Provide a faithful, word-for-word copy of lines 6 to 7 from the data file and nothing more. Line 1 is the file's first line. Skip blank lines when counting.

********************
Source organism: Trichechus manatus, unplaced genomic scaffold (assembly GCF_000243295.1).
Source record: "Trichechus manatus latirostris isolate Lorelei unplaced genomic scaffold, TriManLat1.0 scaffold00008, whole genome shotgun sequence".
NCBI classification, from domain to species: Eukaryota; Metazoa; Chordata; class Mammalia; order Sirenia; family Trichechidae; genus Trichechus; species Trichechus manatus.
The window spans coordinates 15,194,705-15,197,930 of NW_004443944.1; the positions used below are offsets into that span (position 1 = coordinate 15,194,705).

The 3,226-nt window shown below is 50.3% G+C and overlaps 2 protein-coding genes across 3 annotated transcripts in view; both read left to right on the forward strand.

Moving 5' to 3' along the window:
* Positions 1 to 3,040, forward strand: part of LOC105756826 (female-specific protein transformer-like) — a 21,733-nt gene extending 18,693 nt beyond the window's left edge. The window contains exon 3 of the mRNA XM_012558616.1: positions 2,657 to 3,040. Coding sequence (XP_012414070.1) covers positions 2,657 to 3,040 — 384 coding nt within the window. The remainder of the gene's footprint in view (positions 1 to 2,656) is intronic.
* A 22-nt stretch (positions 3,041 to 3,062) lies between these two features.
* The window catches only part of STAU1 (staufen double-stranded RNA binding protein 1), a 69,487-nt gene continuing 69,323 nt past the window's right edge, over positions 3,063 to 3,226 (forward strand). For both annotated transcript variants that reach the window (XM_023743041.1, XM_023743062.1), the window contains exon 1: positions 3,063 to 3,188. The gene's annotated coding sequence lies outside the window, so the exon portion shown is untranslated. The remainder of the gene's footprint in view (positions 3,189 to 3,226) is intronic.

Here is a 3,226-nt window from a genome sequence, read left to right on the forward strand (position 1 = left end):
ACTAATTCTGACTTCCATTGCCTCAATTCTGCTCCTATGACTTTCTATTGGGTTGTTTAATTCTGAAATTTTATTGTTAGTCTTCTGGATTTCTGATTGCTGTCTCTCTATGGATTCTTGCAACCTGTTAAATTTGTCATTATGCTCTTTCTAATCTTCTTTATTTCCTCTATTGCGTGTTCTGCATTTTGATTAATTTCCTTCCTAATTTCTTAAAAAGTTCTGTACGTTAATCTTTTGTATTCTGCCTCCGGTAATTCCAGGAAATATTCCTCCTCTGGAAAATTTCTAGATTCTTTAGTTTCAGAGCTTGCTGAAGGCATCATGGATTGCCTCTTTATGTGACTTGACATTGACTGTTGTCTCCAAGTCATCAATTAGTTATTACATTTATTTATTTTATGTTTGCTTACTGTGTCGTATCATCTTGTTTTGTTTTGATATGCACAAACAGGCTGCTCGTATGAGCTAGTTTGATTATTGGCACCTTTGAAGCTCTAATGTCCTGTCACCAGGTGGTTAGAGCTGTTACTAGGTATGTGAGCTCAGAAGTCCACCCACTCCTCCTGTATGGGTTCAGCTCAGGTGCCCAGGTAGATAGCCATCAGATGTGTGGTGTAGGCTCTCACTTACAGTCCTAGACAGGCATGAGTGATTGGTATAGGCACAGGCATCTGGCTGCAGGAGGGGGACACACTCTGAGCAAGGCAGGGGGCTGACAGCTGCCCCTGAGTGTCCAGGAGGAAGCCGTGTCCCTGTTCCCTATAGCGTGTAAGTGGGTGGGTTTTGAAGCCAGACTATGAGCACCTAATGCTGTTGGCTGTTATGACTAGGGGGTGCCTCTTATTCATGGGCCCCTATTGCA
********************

Moving 5' to 3' along the window:
* Positions 1 to 3,040, forward strand: part of LOC105756826 (female-specific protein transformer-like) — a 21,733-nt gene extending 18,693 nt beyond the window's left edge. The window contains exon 3 of the mRNA XM_012558616.1: positions 2,657 to 3,040. Coding sequence (XP_012414070.1) covers positions 2,657 to 3,040 — 384 coding nt within the window. The remainder of the gene's footprint in view (positions 1 to 2,656) is intronic.